Clippers-Thunder preview: For the best record

Mark D. Smith-US PRESSWIRE

The winner of this game will have the best record in the NBA, but the Clippers may be without Chris Paul who was visibly slowed by his sore knee in yesterday's loss to the Warriors.

2012/2013 NBA Regular Season
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vs
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32-10

32-9
January 22nd, 2013, 7:30 PM
STAPLES Center
Prime Ticket, NBA-TV, KFWB 980 AM, KWKW 1330 AM
Buy Clippers Tickets
Probable Starters
Eric Bledsoe PG Russell Westbrook
Willie Green SG Thabo Sefolosha
Caron Butler SF Kevin Durant
Blake Griffin PF Serge Ibaka
DeAndre Jordan C Kendrick Perkins
Advanced Stats (thru games of 1/21)
92.0 (10th of 30) Pace 92.8 (8th of 30)
110.2 (4th of 30) ORtg 112.9 (1st of 30)
100.9 (5th of 30) DRtg 103.3 (7th of 30)
Injuries/Suspensions/Other
Chris Paul (knee) GTD
None
Chauncey Billups (ankle) out

Trey Thompkins (knee) out

The Back Story:

The Big Picture:

The Clippers lost in Oakland yesterday afternoon, but that's a minor concern. The bigger issue is Chris Paul's bruised kneecap. Paul played 33 minutes against the Warriors, scoring just four points and shooting 1-7. Worse still, he was limited defensively and couldn't really chase Golden State's shooters like he needed to. He was likely detrimental to the team's efforts Monday, and that's not just me talking: "Me being out there probably hurt us more than it helped us" -- Chris Paul. So now the Clippers come up against the league-leading Thunder in one of their only games in STAPLES Center in a month, and their best player will be a game time decision. That's unfortunate. It's especially unfortunate considering that in the first meeting between these two teams, back in November in Oklahoma City, Paul had one of the worst games of his career, shooting just 2-14, and the Clippers still had a chance to win at the buzzer before finally losing in overtime. Two games against the Thunder, one when Paul plays poorly and one where he doesn't play at all, would be a horrible break for the Clippers, but that's looking like a distinct possibility. The team did manage to blow out Memphis on the road without Paul, so it's by no means a lost cause if he decides to sit, but it's far from ideal.

The Antagonist:

The Thunder are who we thought they were. They lead the league in scoring more or less on the backs of Kevin Durant and Russell Westbrook. When the Thunder beat Dallas in overtime last week, Durant had a career high 52, Westbrook had 31, and the rest of the team combined had 34. The amazing thing is even when you know that you have to stop those two guys, you can't do it. Durant/Westbrook are averaging a combined 52.5 points per game this season, far and away the highest scoring duo (James/Wade in Miami are at 46.4, Bryant/Howard of the Lakers 46.3). Durant/Westbrook never miss games, and they have accounted for 2151 of OKC's 4346 points this season, almost half of the team's total. By contrast, the Clippers two leading scorers, Blake Griffin and Jamal Crawford, are responsible for only one third of the Clippers total points. The Thunder play good defense, with specialists like Serge Ibaka, Kendrick Perkins and Thabo Sefolosha on the floor, but they win with offense, and by and large the offense comes from Durant and Westbrook. So stop those guys and stop the Thunder. Of course, that's easier said than done.

The Subplots

  • Comparison of key metrics. The Clippers are fourth in offensive efficiency and fifth in defensive efficiency. The Thunder are first in offense and seventh in defense. No wonder they along with the Spurs (fifth in offense, third in defense) are in a class by themselves so far this season.
  • Paul in Oakland. Shortly after posting my recap of yesterday's Warriors game I got a call from my dad saying that I was far too diplomatic in my evaluation of Chris Paul's performance. He (and other citizens on the site as well) felt it was incredibly obvious that Paul should not have been playing. "Is Chris Paul on one leg better than Eric Bledsoe on two legs?" seemed to be the pertinent question. Of course the game was lost in the fourth quarter, and with the Warriors playing Jarrett Jack alongside Steph Curry and Klay Thompson, Del Negro played Bledsoe almost the entire fourth to match up with the small lineup. So the question wasn't replacing Paul with Bledsoe. With Curry and Jack responsible for 26 of the Dubs' 33 fourth quarter points, the real mistake was having Paul try to guard Jack. He needed to be out and Barnes needed to be on Jack. Of course, hindsight is 20-20. The unfortunate thing is that Grant Hill would have been very useful as a perimeter defender in that game, but he was held out to save him for tonight.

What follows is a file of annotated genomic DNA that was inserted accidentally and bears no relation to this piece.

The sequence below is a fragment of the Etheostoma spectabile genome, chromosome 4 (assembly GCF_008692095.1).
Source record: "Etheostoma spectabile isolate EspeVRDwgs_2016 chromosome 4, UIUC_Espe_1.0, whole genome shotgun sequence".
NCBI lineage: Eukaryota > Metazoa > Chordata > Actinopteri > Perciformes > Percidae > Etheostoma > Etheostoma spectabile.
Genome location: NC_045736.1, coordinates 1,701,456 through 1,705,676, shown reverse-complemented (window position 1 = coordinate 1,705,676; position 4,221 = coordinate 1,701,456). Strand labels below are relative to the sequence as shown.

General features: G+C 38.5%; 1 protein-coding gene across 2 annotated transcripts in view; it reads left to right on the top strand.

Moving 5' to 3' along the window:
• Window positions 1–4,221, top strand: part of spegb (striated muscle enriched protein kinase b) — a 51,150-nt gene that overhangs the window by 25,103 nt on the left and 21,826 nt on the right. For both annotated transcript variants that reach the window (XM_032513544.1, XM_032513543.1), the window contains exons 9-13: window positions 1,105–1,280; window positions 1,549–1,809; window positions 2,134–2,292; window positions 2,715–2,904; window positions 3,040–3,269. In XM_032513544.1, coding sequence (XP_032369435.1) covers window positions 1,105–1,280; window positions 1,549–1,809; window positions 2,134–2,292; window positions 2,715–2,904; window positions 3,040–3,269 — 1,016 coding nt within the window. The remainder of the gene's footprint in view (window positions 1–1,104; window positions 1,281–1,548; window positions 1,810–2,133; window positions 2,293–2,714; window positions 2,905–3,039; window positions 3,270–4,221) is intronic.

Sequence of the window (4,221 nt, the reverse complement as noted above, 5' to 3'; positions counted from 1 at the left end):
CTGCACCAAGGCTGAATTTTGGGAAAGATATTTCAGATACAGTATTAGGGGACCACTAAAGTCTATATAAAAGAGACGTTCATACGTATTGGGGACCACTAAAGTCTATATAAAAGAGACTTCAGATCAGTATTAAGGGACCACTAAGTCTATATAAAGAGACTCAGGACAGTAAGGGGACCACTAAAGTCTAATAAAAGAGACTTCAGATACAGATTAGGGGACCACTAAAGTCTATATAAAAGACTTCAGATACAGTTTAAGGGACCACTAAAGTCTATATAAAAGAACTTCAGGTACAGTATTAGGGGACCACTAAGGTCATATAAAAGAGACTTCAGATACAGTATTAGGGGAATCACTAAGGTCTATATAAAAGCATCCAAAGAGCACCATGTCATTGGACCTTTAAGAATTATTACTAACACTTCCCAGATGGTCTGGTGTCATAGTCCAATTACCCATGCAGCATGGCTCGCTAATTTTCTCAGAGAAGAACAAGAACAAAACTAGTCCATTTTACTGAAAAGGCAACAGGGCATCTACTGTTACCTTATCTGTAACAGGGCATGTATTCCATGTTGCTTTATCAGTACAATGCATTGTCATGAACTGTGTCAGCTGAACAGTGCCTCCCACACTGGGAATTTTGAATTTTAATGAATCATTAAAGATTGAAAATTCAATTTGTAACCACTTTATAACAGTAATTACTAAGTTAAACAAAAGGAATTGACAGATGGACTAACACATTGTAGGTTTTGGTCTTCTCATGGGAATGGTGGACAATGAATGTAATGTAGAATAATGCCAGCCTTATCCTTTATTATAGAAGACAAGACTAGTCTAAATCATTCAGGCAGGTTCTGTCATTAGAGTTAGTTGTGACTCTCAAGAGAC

• Back-to-back, sort of. As back-to-backs go, this isn't a bad one. The 1 PM tip on Martin Luther King's birthday in Oakland is over six hours earlier than a west coast evening tip. The Clippers were able to get back to L.A. and sleep in their own beds on a normal schedule. It makes a difference. The STAPLES Center will be nuts tonight, so I don't expect energy or fatigue to be a problem.
  • Best in the West. Two seasons ago, when the Clippers began the season 5-21 and then went 27-29 over the final four months, some of us wondered if they were on the OKC track, as the Thunder had had a very similar in-season improvement in 08-09 before winning 50 games and making the playoffs the following season. Trading for Chris Paul accelerated the Clippers rise, but overall it's been surprisingly similar in terms of results. With teams like the Mavericks and Lakers finally succumbing to effects of age, and a similar fate awaiting San Antonio eventually, it could be the Clippers and the Thunder battling for Western supremacy for many years to come. Few expected that battle to be waged this season already, but the Clippers got there a bit ahead of schedule.Young contenders like the Warriors and the Timberwolves would like to join the conversation eventually, and the Grizzlies and Nuggets were supposed to be close already. But the reality is that so far this season, the west belongs to the Clippers, Thunder and Spurs, and the future of the West, from what we can see right now, belongs to the Clippers and Thunder. The winner of this game will be alone atop the conference, at least for a day.
  • Tough stretch for OKC. The road trip the Thunder are currently on is probably there toughest of the season. It started in Dallas Friday where they needed overtime to beat the Mavs. It continued with another overtime game in Denver, this one a loss. After the Clippers tonight, they play the Warriors in Oakland tomorrow night on a back-to-back, and then close the six game trip with Sacramento and the Lakers, who while disappointing will still be dangerous. The Thunder have played an easier schedule than either the Clippers or the Spurs so far, but it they come out of this road trip still on top of the Western Conference, they will have convinced me that they are the team to beat in the West.